22 September 2020

Chicken eggs – on their way out for flu vax production?

KnowCents Technology

Brewing flu vaccines inside chicken eggs may soon be a thing of the past, with the TGA approving the first ever quadrivalent cell-based influenza vaccine – Seqirus’ Flucelvax Quad – in early September.

Flucelvax Quad was approved by the TGA on 1 September to immunise adults and children aged nine or older against two type A and two type B influenza strains.

The vaccine will be available next year in Australia as a non-NIP vaccine.

“Pricing is TBC. We are in discussions with customers ahead of next year’s flu season,” a spokeswoman from Seqirus said.

Flucelvax was approved by the FDA in 2012 and by the European Commission last year.

Optaflu, a trivalent influenza vaccine, was the first cell-based influenza vaccine to be registered in Australia in 2015; Flucelvax Quad is the first quadrivalent cell-based influenza vaccine to be registered in Australia.

Until now, all Australian influenza vaccines have been manufactured inside embryonated chicken eggs.

This has the disadvantage of being a process that takes about six months. Propagating the flu vaccine inside chicken eggs also introduces mutations through egg adaption, which makes the vaccine slightly less effective against the influenza strain circulating in the community.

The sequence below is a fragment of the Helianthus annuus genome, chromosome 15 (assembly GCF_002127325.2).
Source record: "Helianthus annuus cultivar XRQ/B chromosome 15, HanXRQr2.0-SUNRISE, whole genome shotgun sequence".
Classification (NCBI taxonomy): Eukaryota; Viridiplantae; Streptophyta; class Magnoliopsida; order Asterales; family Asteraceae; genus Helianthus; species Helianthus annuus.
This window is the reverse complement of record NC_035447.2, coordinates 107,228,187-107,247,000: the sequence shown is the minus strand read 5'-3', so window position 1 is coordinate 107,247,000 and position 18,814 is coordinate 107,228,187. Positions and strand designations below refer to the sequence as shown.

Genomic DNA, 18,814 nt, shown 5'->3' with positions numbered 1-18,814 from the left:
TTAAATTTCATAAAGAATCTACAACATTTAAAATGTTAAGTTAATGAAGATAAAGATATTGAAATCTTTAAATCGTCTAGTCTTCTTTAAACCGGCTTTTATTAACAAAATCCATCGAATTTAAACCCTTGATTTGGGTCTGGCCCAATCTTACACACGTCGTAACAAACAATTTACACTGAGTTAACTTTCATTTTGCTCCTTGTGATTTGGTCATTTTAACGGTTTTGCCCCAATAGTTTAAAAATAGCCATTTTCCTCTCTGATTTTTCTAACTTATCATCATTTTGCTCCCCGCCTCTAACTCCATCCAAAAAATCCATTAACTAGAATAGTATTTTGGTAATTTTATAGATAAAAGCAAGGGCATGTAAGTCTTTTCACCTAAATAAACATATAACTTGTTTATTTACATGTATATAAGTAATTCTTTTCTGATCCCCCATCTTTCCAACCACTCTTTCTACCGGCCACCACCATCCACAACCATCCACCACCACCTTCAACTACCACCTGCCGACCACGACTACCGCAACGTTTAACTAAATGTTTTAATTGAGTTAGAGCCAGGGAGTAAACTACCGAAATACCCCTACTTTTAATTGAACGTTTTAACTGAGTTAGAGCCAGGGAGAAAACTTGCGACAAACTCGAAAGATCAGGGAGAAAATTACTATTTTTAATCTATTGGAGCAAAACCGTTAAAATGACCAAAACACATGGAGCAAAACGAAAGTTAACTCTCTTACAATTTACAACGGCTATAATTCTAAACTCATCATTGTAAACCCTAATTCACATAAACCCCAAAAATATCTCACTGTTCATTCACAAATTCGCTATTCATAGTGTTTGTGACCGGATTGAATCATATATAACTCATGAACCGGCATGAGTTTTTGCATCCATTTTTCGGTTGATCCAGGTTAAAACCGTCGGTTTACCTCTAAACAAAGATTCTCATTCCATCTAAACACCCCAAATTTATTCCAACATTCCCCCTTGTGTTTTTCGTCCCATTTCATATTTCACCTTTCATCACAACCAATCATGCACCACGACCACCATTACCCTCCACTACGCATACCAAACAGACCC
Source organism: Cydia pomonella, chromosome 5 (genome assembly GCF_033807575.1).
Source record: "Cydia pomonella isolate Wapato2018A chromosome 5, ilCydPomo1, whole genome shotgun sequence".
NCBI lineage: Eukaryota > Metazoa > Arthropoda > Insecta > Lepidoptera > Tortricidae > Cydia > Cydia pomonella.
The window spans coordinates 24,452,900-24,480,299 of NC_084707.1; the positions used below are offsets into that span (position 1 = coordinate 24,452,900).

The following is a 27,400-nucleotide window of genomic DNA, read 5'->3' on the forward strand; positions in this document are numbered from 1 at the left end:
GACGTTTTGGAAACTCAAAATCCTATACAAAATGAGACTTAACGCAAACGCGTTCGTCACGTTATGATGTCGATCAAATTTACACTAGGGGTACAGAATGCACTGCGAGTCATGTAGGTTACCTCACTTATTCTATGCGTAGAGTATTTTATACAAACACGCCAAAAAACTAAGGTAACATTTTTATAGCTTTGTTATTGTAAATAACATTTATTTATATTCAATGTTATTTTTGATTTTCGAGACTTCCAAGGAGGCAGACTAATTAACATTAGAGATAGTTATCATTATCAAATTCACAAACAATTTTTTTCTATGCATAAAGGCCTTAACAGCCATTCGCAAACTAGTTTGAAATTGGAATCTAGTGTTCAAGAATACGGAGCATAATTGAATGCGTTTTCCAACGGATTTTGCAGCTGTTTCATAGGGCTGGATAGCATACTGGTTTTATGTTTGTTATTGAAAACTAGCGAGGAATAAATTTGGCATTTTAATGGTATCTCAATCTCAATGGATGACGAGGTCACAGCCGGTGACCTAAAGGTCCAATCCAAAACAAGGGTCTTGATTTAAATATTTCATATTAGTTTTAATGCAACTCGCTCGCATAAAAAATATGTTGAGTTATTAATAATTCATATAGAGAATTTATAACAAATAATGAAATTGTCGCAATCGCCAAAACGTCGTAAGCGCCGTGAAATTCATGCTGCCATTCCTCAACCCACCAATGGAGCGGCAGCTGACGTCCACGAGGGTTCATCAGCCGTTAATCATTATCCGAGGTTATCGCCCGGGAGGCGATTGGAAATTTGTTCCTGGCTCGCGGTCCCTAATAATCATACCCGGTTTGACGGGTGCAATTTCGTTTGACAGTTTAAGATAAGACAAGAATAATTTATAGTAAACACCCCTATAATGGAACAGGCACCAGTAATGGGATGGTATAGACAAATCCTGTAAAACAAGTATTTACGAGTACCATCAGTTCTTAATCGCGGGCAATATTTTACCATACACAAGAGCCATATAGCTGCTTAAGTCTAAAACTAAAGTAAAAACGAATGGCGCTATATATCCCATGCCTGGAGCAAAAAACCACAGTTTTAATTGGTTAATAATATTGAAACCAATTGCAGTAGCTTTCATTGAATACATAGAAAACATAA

The misalignment between the vaccine flu strain and the wild flu strain has made flu vaccines somewhat hit and miss in the past. The effectiveness of influenza vaccines has ranged from 19% in the 2014-2015 season to 60% in the 2010-2011 season in the US, according to Seqirus.

Cell-based influenza vaccines can be manufactured rapidly as they replicate the vaccine inside a cell line derived from dog kidneys (MDCK cells). This makes them handy in the event of an influenza pandemic as production can be scaled up quickly.

Vaccines derived using cells do not introduce mutations into the virus during the propagation process, potentially making them a better match for the wild influenza strain.

However, the effect was a little complicated, Professor Ian Barr, the deputy director of the WHO Collaborating Centre for Reference and Research on Influenza at the Peter Doherty Institute for Infection & Immunity in Melbourne, said.

The H1 component of the flu virus did not mutate much in the egg environment so the use of a cell-based production had little impact when this strain was circulating in the population, he said. However, the H3 component, which was normally responsible for more deaths and more severe epidemics, underwent more genetic changes inside eggs.

“So, if it’s an H1 virus circulating in the population, then those cell-derived vaccines probably won’t perform that much better,” he said. “They might do somewhat better, but not that much better. Whereas with an H3 virus, we would expect to see a significant improvement.”

Professor Barr added that the latest cell-based vaccines had “never seen an egg” so they offered a real alternative for people with concerns about egg allergies.

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